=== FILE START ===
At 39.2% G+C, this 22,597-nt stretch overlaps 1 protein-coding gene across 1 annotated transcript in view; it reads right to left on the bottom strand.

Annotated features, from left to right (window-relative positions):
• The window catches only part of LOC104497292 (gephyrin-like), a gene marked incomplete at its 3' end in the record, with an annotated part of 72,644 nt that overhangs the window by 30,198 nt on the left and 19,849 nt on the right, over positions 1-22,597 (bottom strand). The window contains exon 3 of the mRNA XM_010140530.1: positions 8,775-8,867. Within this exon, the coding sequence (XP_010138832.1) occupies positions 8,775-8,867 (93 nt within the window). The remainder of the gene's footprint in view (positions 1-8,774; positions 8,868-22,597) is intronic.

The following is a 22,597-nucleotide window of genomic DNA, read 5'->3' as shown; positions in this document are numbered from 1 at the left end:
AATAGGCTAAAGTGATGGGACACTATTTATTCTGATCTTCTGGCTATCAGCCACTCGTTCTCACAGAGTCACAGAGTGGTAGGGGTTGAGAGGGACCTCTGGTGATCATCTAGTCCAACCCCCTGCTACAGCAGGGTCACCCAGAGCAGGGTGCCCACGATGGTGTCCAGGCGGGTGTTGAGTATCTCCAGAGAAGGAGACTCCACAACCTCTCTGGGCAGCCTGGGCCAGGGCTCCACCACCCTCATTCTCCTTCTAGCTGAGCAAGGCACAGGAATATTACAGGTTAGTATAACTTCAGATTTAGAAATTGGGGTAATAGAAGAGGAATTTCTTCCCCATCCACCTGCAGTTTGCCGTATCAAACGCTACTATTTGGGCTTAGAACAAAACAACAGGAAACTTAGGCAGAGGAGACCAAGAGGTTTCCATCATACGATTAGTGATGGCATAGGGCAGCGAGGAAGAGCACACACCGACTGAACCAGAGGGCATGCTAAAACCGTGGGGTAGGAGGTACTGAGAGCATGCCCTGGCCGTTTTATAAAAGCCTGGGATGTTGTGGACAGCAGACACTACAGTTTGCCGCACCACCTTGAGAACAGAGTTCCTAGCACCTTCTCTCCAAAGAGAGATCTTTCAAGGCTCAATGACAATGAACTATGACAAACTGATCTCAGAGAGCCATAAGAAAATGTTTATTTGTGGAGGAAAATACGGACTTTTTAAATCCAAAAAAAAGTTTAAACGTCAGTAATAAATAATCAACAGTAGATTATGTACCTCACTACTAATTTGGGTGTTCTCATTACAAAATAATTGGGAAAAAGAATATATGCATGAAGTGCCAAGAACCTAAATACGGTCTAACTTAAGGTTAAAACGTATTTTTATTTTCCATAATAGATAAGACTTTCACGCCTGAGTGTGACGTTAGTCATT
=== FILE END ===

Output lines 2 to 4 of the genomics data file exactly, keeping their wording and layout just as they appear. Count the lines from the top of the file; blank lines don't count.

Annotated features, from left to right (window-relative positions):
• The window catches only part of LOC104497292 (gephyrin-like), a gene marked incomplete at its 3' end in the record, with an annotated part of 72,644 nt that overhangs the window by 30,198 nt on the left and 19,849 nt on the right, over positions 1-22,597 (bottom strand). The window contains exon 3 of the mRNA XM_010140530.1: positions 8,775-8,867. Within this exon, the coding sequence (XP_010138832.1) occupies positions 8,775-8,867 (93 nt within the window). The remainder of the gene's footprint in view (positions 1-8,774; positions 8,868-22,597) is intronic.

The following is a 22,597-nucleotide window of genomic DNA, read 5'->3' as shown; positions in this document are numbered from 1 at the left end: